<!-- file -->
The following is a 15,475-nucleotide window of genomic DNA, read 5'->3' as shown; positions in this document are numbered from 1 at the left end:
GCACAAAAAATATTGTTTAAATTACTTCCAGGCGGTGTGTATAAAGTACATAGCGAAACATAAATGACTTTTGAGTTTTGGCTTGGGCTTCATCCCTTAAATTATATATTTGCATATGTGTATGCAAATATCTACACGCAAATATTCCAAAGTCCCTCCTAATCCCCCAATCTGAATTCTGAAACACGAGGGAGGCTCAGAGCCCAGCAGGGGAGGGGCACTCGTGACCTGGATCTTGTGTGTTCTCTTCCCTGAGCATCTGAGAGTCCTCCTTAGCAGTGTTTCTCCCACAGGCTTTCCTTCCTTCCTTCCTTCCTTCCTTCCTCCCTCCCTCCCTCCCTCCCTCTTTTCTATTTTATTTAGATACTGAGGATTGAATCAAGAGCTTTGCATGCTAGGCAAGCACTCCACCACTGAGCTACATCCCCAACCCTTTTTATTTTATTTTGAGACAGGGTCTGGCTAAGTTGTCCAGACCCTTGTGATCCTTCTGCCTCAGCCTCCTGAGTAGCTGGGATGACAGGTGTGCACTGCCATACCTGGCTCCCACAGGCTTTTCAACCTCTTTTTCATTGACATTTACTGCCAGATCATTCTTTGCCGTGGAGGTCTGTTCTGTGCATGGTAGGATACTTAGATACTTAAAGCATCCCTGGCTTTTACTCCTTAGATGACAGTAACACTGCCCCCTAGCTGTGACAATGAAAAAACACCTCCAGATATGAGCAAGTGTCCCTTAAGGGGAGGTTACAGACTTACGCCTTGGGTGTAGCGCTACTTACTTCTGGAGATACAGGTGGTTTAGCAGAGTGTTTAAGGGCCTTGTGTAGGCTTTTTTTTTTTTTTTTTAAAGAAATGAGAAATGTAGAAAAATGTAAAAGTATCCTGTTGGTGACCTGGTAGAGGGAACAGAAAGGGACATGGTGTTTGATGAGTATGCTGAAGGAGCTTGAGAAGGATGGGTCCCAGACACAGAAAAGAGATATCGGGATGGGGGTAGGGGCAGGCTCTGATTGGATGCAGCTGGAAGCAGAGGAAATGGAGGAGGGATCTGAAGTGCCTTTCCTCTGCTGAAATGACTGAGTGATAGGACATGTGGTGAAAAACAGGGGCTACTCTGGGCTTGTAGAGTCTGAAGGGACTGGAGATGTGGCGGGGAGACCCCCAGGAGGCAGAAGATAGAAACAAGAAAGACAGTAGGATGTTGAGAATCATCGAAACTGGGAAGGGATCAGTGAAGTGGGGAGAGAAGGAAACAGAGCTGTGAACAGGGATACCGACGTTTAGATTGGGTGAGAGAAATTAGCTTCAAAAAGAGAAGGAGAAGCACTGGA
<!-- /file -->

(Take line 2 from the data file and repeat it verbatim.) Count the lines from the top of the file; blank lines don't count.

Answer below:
GCACAAAAAATATTGTTTAAATTACTTCCAGGCGGTGTGTATAAAGTACATAGCGAAACATAAATGACTTTTGAGTTTTGGCTTGGGCTTCATCCCTTAAATTATATATTTGCATATGTGTATGCAAATATCTACACGCAAATATTCCAAAGTCCCTCCTAATCCCCCAATCTGAATTCTGAAACACGAGGGAGGCTCAGAGCCCAGCAGGGGAGGGGCACTCGTGACCTGGATCTTGTGTGTTCTCTTCCCTGAGCATCTGAGAGTCCTCCTTAGCAGTGTTTCTCCCACAGGCTTTCCTTCCTTCCTTCCTTCCTTCCTTCCTCCCTCCCTCCCTCCCTCCCTCTTTTCTATTTTATTTAGATACTGAGGATTGAATCAAGAGCTTTGCATGCTAGGCAAGCACTCCACCACTGAGCTACATCCCCAACCCTTTTTATTTTATTTTGAGACAGGGTCTGGCTAAGTTGTCCAGACCCTTGTGATCCTTCTGCCTCAGCCTCCTGAGTAGCTGGGATGACAGGTGTGCACTGCCATACCTGGCTCCCACAGGCTTTTCAACCTCTTTTTCATTGACATTTACTGCCAGATCATTCTTTGCCGTGGAGGTCTGTTCTGTGCATGGTAGGATACTTAGATACTTAAAGCATCCCTGGCTTTTACTCCTTAGATGACAGTAACACTGCCCCCTAGCTGTGACAATGAAAAAACACCTCCAGATATGAGCAAGTGTCCCTTAAGGGGAGGTTACAGACTTACGCCTTGGGTGTAGCGCTACTTACTTCTGGAGATACAGGTGGTTTAGCAGAGTGTTTAAGGGCCTTGTGTAGGCTTTTTTTTTTTTTTTTTAAAGAAATGAGAAATGTAGAAAAATGTAAAAGTATCCTGTTGGTGACCTGGTAGAGGGAACAGAAAGGGACATGGTGTTTGATGAGTATGCTGAAGGAGCTTGAGAAGGATGGGTCCCAGACACAGAAAAGAGATATCGGGATGGGGGTAGGGGCAGGCTCTGATTGGATGCAGCTGGAAGCAGAGGAAATGGAGGAGGGATCTGAAGTGCCTTTCCTCTGCTGAAATGACTGAGTGATAGGACATGTGGTGAAAAACAGGGGCTACTCTGGGCTTGTAGAGTCTGAAGGGACTGGAGATGTGGCGGGGAGACCCCCAGGAGGCAGAAGATAGAAACAAGAAAGACAGTAGGATGTTGAGAATCATCGAAACTGGGAAGGGATCAGTGAAGTGGGGAGAGAAGGAAACAGAGCTGTGAACAGGGATACCGACGTTTAGATTGGGTGAGAGAAATTAGCTTCAAAAAGAGAAGGAGAAGCACTGGA